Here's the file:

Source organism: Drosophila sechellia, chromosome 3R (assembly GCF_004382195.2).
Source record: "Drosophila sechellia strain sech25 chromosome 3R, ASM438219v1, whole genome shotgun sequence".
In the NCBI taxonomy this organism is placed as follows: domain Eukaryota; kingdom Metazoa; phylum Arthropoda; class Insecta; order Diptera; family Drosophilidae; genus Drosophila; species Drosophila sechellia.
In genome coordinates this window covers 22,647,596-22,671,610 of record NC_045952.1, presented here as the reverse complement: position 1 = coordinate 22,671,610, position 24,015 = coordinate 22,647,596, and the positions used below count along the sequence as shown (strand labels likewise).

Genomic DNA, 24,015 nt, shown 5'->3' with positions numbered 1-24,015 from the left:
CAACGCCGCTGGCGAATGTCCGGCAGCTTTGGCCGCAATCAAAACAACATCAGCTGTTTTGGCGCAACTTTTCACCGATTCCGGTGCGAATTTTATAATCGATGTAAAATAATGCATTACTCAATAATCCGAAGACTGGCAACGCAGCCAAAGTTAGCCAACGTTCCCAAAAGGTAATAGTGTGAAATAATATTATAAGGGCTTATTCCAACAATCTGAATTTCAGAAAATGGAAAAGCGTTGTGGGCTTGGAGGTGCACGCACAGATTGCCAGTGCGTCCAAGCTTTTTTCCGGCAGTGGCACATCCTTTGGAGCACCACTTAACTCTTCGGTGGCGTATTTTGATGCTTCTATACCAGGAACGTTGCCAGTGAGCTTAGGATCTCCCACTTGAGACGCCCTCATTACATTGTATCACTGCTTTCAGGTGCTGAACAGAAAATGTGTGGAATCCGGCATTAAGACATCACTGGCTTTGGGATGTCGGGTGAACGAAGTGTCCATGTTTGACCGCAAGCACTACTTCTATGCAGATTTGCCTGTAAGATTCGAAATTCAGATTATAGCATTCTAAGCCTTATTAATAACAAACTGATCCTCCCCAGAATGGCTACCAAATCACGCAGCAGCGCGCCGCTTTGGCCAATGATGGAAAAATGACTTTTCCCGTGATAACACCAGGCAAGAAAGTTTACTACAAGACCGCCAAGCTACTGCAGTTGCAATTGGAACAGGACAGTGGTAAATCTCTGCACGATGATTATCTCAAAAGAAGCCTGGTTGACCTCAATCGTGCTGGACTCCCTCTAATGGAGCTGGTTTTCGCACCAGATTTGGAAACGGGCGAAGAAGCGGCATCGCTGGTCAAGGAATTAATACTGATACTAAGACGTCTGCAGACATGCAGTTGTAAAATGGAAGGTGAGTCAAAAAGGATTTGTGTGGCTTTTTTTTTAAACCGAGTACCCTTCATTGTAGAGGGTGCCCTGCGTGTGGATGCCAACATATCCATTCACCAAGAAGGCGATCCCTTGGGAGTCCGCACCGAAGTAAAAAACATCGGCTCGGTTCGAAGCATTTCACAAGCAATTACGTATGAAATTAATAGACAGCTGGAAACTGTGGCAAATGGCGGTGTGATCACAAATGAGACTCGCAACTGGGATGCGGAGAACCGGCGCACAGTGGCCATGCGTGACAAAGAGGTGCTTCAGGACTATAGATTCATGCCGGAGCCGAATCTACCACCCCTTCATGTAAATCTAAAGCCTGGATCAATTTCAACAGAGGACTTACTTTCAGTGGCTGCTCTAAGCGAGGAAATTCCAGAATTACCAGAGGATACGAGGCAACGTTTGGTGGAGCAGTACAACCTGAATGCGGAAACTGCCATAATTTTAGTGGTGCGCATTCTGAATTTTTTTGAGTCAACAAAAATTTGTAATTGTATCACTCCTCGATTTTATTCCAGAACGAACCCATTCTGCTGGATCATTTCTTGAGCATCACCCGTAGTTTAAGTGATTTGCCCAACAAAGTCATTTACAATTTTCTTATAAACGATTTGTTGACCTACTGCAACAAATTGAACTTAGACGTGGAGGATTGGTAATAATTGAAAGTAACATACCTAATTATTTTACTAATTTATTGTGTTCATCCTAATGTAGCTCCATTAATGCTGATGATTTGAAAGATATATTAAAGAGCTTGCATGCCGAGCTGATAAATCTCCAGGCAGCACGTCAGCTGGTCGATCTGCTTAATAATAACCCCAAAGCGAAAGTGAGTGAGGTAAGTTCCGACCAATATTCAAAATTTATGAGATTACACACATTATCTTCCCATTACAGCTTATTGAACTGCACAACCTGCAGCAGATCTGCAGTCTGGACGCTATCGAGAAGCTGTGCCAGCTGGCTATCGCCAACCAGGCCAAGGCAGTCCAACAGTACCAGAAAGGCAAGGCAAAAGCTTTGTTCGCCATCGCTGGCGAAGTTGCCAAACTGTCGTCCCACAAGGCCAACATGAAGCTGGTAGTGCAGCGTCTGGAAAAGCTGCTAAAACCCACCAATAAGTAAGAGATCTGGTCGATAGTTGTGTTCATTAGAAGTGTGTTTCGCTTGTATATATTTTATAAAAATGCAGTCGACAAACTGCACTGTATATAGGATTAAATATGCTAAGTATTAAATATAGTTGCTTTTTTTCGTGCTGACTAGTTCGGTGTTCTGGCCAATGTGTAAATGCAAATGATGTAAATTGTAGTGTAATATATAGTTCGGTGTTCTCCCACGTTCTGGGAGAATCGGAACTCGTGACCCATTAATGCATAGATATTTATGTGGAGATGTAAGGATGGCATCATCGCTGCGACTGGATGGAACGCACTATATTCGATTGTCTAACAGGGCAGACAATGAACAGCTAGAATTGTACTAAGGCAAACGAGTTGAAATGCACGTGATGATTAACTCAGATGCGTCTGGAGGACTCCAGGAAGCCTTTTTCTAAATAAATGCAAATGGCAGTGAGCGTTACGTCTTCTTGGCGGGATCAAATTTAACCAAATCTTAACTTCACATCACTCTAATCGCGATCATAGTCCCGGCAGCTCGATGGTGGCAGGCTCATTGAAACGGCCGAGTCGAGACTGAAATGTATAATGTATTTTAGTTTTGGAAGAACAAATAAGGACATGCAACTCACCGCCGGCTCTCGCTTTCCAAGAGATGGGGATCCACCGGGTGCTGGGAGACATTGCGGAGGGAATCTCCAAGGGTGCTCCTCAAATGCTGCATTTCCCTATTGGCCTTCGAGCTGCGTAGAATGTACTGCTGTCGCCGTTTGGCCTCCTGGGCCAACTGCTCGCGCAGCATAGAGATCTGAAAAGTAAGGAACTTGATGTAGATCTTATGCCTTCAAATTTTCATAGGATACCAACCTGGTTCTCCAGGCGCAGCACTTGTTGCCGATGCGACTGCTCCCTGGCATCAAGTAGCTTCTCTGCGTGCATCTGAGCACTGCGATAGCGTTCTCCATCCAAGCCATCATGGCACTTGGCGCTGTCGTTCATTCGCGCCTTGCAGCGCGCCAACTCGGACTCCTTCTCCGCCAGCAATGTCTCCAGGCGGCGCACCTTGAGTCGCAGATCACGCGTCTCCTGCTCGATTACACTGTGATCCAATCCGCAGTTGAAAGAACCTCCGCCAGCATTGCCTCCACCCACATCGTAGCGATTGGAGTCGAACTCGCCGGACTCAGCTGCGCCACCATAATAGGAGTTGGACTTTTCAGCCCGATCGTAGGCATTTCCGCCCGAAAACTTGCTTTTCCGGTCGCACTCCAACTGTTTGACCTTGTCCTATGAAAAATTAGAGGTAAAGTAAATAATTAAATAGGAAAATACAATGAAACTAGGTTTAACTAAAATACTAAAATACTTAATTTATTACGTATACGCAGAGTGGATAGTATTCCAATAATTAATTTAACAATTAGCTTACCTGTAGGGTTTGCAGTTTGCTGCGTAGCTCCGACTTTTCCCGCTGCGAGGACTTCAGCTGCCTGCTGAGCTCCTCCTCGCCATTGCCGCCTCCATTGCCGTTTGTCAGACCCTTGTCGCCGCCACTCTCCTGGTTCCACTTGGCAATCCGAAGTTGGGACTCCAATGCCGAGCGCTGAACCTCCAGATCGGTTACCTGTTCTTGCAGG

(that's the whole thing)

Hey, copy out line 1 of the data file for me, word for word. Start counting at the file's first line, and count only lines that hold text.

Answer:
Source organism: Drosophila sechellia, chromosome 3R (assembly GCF_004382195.2).